Tomorrow's commuter trains and a railside development could rob Utahns of a full understanding of their state's ancient past if the Legislature allows construction on the site of a buried village in Draper, archaeologists say.
It's a site where a preliminary dig in 2007 found tantalizing evidence that archaic American Indians up to 3,000 years ago were farming and cooking corn -- hundreds of years before modern scientists previously believed farming had reached the Great Basin.
"It could reshape our understanding of the development of agriculture in the West," said Matthew Seddon, a consulting archaeologist and member of the Utah Professional Archaeological Council.
Developer Whitewater VII Holdings has preliminary city approval to build a transit-oriented village around a planned FrontRunner rail station on private land farther north, though the Utah Transit Authority prefers a swap for state land that includes the buried ancient village.
UTA attorney Bruce Jones said the state land near 13500 South has two key advantages: It would put a park-and-ride lot closer to Bangerter Highway and it would move the development away from homeowners who worry about the bustle.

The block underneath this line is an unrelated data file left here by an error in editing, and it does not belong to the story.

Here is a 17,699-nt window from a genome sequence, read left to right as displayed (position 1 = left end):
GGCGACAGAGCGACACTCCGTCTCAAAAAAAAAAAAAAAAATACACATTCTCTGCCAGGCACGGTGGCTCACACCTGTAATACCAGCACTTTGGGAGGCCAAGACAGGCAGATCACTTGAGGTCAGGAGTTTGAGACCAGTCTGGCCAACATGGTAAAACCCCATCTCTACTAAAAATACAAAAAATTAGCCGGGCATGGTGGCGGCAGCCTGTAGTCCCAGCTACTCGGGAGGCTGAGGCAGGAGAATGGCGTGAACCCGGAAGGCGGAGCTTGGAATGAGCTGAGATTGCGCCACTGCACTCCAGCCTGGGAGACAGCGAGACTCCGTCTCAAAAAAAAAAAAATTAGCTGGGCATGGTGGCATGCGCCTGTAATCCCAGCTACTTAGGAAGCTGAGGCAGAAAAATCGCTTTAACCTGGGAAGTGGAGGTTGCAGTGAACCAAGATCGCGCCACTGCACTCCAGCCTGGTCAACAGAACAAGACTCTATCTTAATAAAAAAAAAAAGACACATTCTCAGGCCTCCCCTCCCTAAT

The Utah House Political Subdivisions Committee on Monday approved a bill that would authorize but not require the swap. HB179 would be necessary before any trade because previous legislation preserved the 250 acres in question as open space managed by the Department of Natural Resources.
State Archaeologist Kevin Jones oversaw the 2007 excavation that uncovered evidence of corn use. While he has not taken a position on the bill, he agreed it's a significant discovery. Preliminary lab work indicates the presence of corn pollen, he said, though experts are holding off on publishing the results until they're doubly sure.
"If you're going to change the cultural history by 500 or 1,000 years, you want to get it right," he said.
Archaeologists until now agreed that Utah's ancient inhabitants did not learn corn farming from people to the south until the Fremont Indians occupied the northern Colorado plateau around 2,000 years ago, Jones said.
The partial excavation, which unearthed a tiny fraction of the 250 acres of state land, also found numerous cooking pits and thousands of cracked rocks that archaeologists believe fractured when the villagers heated and plunked them in water for cooking food in baskets.
The UTA attorney said there would be time to excavate and catalog the site before FrontRunner is completed between Salt Lake City and Provo in the next three years.
The trade might involve only 100 acres of the site, he said.
UTA requires 10 of that, and the rest is for private development.
Seddon said the council of archaeologists would prefer to leave the remnants in place for future observation.
"We're trading away the homes of the first farmers of the Salt Lake Valley with nothing to show for it," he said.
House committee members told Seddon they believe UTA and DNR will protect the artifacts. They voted 10-1 over the objection of Rep. Janice Fisher, D-West Valley City.